The question, “Should I pay off my mortgage early?” seems like it should have an obvious answer. Of course you’d want to pay off your mortgage early, who wouldn’t? You’d no longer have to deal with the pressure of your mortgage payments, free to spend the money you set aside every month on other things.
At the same time, prepaying a mortgage can have serious implications you might not have considered. Financial advisers often warn against this kind of decision, citing all the disadvantages to homeowners who deal with their mortgage sooner than expected.
So what are the pros and cons of paying off your mortgage early? We’ll walk you through everything you need to know, looking at some of the most compelling reasons to prepay a mortgage and the risks associated with that decision.
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Disadvantages of Prepaying a Mortgage
1. Issues With Tax Strategy
Homeowners often leverage their mortgage as a key component of their tax strategy. More specifically, they deduct mortgage interest. You may not have the option to itemize deductions without mortgage interest — a crucial consideration if you currently depend on it.
Then again, deductions for mortgage interest might not matter if you’re nearing retirement. If you’re in the later stages of your life, freedom from debt may seem more appealing than other options. It depends on your specific situation and personal objectives.
2. Higher Borrowing Costs
Some homeowners choose to pursue a home equity loan or home equity line of credit (HELOC). If you decide to borrow against your paid-off home at a later date, it could cost you much more than it otherwise would. Interest rates are likely to rise in the coming years, and an uptick of just one percentage point could increase your monthly payments by a significant margin.
Beyond these projections, you also have to accommodate the tightening credit standards. They’ve changed dramatically since the housing collapse that kicked off in 2006. If you want to tap home equity in retirement, you may find it difficult with the changes to your credit score and income profile.
3. Restrictions in Liquidity
When you keep your mortgage and the money you would have used to cover it, you’re building your personal balance sheet. The mortgage represents another liability, of course, but your balance sheet will also have more in terms of assets, or cash. Prepaying your mortgage has other repercussions.
Eliminating your mortgage with cash will leave less for unexpected expenses or investment opportunities. Limiting your options in this way is potentially risky if something comes up. It’s easy to see why financial advisers warn against prepaying a mortgage given the downsides of the decision.
Advantages of Prepaying a Mortgage
1. Freedom From Mortgage Payments
As mentioned earlier, you’ll no longer need to manage any payments when you’ve eliminated your mortgage. That freedom is an incredible opportunity to spend your money elsewhere, whether you funnel it into your retirement savings or buy something nice for yourself.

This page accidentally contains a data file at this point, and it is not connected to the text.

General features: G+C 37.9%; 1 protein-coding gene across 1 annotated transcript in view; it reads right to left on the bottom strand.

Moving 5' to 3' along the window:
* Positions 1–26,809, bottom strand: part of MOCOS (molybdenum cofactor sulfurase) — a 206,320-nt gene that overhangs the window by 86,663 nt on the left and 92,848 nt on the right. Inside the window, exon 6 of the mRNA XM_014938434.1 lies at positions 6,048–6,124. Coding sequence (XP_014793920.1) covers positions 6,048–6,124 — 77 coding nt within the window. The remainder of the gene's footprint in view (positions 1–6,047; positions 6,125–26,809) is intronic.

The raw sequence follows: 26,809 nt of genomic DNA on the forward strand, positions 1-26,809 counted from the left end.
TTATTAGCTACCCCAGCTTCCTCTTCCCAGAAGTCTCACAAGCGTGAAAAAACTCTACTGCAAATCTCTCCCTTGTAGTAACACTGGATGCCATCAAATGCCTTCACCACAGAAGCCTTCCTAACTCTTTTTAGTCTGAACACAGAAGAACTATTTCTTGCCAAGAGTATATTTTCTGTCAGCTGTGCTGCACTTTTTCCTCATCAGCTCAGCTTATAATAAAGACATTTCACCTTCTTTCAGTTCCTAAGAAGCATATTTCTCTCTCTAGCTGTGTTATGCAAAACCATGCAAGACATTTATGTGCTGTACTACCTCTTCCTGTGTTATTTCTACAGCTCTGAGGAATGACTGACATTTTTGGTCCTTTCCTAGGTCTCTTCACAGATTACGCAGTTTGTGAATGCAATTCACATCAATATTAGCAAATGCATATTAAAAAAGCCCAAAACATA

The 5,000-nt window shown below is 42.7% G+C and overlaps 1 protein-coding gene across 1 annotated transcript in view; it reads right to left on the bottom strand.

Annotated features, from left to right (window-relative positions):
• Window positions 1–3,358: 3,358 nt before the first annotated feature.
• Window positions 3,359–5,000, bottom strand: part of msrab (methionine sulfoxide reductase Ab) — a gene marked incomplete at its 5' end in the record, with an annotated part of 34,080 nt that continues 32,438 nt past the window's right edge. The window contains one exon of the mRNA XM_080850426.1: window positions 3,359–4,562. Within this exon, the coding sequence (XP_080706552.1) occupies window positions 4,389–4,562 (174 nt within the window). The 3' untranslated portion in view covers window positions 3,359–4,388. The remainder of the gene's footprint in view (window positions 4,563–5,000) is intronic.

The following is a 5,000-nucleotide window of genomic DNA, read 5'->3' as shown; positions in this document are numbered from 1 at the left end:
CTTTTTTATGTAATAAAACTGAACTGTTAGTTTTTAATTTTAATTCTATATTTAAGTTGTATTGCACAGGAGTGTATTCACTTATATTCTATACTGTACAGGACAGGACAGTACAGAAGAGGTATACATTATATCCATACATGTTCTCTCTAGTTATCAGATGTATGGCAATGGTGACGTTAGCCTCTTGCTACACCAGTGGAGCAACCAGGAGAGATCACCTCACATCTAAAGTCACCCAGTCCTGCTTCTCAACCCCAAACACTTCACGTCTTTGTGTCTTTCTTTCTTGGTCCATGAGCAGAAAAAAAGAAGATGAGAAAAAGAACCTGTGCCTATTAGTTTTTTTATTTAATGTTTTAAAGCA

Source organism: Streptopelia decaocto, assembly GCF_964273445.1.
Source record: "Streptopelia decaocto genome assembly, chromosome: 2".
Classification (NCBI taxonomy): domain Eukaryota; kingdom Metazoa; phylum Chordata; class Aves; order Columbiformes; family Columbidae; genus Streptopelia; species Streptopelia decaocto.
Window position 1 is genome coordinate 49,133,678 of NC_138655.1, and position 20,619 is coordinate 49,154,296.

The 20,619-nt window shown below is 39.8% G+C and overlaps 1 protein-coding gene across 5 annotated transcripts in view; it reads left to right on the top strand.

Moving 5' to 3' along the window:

Either way, you may have more cash on hand month-to-month to cover your expenses. It’s an attractive prospect for pretty much anyone, providing a greater degree of flexibility. Whether you have student loans, credit card debt or other payments you need to make, you’ll feel far less pressure — unless you throw so much of your savings into your mortgage that you end up on financial thin ice.
2. Greater Security in Retirement
An increase to your monthly 401(k) contribution can help ensure your comfort in retirement. When you channel your excess cash into your savings, you’ll feel far better about your financial situation in your golden years. Any stress you might have felt over your finances will lift.
Among other considerations when prepaying a mortgage, your retirement should rank as a high-priority item. It’s all too common for retirees to struggle with their savings, but you don’t have to count yourself among them. Paying off your mortgage can potentially give you the freedom you’re hoping for.
3. More Attainable Financial Goals
The financial goals you’ve set for the far future may seem more attainable once you’ve handled your mortgage. For example, you might want to set aside a certain amount of money for your children’s or grandchildren’s college fund. This is much easier to achieve without the burden of a mortgage.
Whatever you choose to do, it’s best to discuss your plans with a financial adviser and tax professional. They can lead you in the right direction and away from potential pitfalls. Just weigh your options, set realistic expectations and organize a plan before you move forward.
Paying Off Your Mortgage Early is a Loaded Decision
The question, “Should I pay off my mortgage early?” doesn’t have an obvious answer. On the one hand, you may encounter issues with your current tax strategy, future borrowing or liquidity. On the other hand, you’ll have freedom from your mortgage payments, greater security in retirement and more attainable financial goals.
As you move forward, make an informed decision about your mortgage. Keep both sides of the issue in mind and apply your research to your specific personal circumstances. At the end of the day, it’s a financial decision only you can make.